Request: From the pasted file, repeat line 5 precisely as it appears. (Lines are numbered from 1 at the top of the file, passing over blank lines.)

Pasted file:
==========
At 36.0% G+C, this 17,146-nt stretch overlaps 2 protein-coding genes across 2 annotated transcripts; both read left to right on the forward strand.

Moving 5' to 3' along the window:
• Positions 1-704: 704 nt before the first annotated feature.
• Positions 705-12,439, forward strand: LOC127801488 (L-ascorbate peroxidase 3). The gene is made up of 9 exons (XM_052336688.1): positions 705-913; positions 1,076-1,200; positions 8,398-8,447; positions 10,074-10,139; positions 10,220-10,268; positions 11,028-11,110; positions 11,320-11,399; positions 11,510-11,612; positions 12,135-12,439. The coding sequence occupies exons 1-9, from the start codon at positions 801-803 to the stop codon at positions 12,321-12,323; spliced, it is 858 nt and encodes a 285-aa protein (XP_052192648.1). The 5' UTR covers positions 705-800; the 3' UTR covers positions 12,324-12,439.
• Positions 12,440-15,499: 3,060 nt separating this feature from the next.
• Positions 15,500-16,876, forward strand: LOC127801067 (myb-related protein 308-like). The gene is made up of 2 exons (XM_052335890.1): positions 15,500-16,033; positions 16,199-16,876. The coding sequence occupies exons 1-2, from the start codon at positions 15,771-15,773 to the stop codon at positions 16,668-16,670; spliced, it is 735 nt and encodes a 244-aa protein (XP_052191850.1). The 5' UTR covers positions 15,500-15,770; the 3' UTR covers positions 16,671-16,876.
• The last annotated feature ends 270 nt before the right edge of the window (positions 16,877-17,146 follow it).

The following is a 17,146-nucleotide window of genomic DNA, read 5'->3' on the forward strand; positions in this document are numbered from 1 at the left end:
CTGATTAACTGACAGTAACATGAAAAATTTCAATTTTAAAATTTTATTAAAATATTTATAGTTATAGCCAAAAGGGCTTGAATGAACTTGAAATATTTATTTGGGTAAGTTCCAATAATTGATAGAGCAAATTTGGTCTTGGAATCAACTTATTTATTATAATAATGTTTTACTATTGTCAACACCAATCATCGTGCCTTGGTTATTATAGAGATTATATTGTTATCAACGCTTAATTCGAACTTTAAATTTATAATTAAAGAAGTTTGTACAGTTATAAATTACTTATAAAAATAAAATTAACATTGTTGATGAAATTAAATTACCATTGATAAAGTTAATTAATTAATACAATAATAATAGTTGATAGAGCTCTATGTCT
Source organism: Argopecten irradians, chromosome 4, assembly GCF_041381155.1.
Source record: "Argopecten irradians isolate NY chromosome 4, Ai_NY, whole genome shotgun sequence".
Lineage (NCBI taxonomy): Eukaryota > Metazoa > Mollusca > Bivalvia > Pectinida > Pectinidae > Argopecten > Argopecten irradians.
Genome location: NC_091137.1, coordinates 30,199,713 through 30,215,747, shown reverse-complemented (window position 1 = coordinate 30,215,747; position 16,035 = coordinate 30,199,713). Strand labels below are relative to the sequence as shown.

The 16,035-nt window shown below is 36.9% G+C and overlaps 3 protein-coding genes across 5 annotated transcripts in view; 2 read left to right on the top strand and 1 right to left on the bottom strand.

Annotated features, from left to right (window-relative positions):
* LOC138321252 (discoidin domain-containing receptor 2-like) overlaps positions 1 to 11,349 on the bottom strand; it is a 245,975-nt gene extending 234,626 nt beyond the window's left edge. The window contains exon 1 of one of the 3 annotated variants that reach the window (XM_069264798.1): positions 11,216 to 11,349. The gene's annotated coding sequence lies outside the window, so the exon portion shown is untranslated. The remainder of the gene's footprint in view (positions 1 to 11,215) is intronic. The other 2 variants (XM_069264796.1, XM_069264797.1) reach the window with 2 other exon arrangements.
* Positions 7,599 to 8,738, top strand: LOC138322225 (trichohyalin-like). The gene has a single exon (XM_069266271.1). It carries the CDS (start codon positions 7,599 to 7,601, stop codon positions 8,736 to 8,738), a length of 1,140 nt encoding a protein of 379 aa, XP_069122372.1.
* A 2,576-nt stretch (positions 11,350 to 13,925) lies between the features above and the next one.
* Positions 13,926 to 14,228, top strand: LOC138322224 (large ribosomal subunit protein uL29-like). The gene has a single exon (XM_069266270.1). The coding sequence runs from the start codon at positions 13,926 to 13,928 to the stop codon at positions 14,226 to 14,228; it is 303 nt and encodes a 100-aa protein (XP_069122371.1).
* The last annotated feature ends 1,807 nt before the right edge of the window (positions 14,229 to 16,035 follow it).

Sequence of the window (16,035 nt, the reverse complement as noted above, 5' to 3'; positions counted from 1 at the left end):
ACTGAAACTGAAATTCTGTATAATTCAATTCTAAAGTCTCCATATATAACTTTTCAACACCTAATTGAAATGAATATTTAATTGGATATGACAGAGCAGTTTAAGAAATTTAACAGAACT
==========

• Positions 12,440-15,499: 3,060 nt separating this feature from the next.